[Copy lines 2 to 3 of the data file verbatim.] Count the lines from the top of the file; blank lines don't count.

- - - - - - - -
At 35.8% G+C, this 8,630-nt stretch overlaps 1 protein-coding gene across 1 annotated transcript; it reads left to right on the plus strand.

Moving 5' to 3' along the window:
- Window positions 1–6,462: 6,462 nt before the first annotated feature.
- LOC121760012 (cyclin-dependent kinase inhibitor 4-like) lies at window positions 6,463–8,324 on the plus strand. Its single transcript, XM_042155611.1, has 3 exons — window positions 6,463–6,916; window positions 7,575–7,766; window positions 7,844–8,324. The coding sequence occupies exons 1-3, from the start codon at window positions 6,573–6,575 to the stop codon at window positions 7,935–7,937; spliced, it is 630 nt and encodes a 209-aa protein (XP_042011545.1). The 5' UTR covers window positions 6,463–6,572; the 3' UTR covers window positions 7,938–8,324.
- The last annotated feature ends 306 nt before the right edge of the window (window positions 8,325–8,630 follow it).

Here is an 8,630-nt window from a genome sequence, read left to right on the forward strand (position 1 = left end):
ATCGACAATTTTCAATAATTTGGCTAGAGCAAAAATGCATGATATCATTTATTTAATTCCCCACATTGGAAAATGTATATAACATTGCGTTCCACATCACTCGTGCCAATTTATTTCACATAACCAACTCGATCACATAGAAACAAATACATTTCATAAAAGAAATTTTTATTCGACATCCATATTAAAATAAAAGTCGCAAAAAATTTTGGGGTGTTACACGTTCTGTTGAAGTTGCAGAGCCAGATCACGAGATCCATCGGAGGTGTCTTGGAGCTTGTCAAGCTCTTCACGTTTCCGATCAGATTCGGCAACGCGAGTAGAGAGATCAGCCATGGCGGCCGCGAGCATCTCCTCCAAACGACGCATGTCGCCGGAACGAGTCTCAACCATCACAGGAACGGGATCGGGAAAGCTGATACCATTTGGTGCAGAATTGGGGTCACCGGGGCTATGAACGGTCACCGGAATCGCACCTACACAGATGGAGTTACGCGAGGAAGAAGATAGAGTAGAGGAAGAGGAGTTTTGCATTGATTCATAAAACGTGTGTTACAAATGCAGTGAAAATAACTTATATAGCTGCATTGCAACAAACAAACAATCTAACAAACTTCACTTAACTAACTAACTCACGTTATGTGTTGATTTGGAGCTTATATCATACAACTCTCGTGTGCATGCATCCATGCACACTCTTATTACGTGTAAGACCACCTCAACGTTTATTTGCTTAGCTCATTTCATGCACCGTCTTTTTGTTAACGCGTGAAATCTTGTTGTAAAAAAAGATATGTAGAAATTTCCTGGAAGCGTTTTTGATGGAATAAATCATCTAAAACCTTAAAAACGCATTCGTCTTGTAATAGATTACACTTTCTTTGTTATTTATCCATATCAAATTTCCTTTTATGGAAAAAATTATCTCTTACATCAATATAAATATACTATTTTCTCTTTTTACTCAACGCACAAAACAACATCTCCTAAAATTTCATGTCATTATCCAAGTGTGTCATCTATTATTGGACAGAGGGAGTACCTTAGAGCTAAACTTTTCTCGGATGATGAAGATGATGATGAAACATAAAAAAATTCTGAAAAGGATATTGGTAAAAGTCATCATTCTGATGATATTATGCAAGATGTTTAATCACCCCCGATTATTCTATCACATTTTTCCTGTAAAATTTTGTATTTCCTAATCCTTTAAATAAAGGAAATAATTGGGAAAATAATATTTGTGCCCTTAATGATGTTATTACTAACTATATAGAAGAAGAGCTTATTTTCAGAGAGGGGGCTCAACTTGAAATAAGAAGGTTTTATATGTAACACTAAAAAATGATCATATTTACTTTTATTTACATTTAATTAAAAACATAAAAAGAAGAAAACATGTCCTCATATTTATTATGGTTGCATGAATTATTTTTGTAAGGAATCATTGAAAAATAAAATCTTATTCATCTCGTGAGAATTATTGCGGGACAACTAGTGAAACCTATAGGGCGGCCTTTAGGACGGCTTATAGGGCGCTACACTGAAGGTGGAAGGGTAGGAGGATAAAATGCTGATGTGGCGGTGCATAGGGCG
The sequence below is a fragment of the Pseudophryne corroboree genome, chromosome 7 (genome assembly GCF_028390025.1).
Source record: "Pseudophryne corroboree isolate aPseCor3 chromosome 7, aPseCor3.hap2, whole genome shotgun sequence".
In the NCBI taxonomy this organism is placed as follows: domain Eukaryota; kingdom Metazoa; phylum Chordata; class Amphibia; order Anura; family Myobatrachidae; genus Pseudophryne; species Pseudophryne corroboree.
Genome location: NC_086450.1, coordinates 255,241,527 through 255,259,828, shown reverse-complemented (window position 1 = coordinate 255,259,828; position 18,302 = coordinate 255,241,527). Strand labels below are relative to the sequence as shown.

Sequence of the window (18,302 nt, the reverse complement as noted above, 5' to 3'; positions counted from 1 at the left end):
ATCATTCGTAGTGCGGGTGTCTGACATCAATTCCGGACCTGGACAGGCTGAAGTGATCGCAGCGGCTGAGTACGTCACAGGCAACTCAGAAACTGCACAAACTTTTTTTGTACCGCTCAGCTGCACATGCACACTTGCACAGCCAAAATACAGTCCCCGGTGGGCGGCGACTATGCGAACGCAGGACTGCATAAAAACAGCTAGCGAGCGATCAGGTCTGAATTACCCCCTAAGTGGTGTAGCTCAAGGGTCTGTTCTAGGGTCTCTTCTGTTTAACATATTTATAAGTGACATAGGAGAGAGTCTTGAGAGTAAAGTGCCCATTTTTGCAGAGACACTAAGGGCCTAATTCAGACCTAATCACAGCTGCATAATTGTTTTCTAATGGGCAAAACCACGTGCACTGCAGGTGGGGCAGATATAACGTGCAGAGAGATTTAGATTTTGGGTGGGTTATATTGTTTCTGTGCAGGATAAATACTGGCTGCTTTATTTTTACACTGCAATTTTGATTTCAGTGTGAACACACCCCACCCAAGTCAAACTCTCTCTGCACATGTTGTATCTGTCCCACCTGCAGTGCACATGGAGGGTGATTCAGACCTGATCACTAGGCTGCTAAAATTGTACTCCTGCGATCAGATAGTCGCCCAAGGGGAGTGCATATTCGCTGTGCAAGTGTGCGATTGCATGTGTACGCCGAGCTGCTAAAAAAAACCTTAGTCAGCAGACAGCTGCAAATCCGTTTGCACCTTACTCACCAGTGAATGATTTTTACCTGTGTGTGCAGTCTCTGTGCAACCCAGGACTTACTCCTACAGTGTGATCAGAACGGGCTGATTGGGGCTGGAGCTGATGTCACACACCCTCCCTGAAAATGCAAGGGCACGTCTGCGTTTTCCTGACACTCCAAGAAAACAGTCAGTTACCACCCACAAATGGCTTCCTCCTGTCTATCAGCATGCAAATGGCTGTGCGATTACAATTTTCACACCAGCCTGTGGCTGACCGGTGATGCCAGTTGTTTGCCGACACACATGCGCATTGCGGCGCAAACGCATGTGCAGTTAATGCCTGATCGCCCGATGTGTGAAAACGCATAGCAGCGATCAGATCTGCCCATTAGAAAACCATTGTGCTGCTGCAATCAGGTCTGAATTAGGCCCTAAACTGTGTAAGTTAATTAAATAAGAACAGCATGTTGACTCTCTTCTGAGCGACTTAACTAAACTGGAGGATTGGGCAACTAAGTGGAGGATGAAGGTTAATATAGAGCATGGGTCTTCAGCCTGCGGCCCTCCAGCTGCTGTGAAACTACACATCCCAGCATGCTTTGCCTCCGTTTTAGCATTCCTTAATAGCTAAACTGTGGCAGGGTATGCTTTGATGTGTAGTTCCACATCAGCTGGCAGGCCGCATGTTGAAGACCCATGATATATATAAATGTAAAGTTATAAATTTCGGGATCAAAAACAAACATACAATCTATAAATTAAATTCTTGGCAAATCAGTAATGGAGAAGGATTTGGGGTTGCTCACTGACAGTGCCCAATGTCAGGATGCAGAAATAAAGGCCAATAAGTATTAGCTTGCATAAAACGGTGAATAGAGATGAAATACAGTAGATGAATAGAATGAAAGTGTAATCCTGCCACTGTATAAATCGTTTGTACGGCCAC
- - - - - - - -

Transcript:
Moving 5' to 3' along the window:
- Window positions 1–6,462: 6,462 nt before the first annotated feature.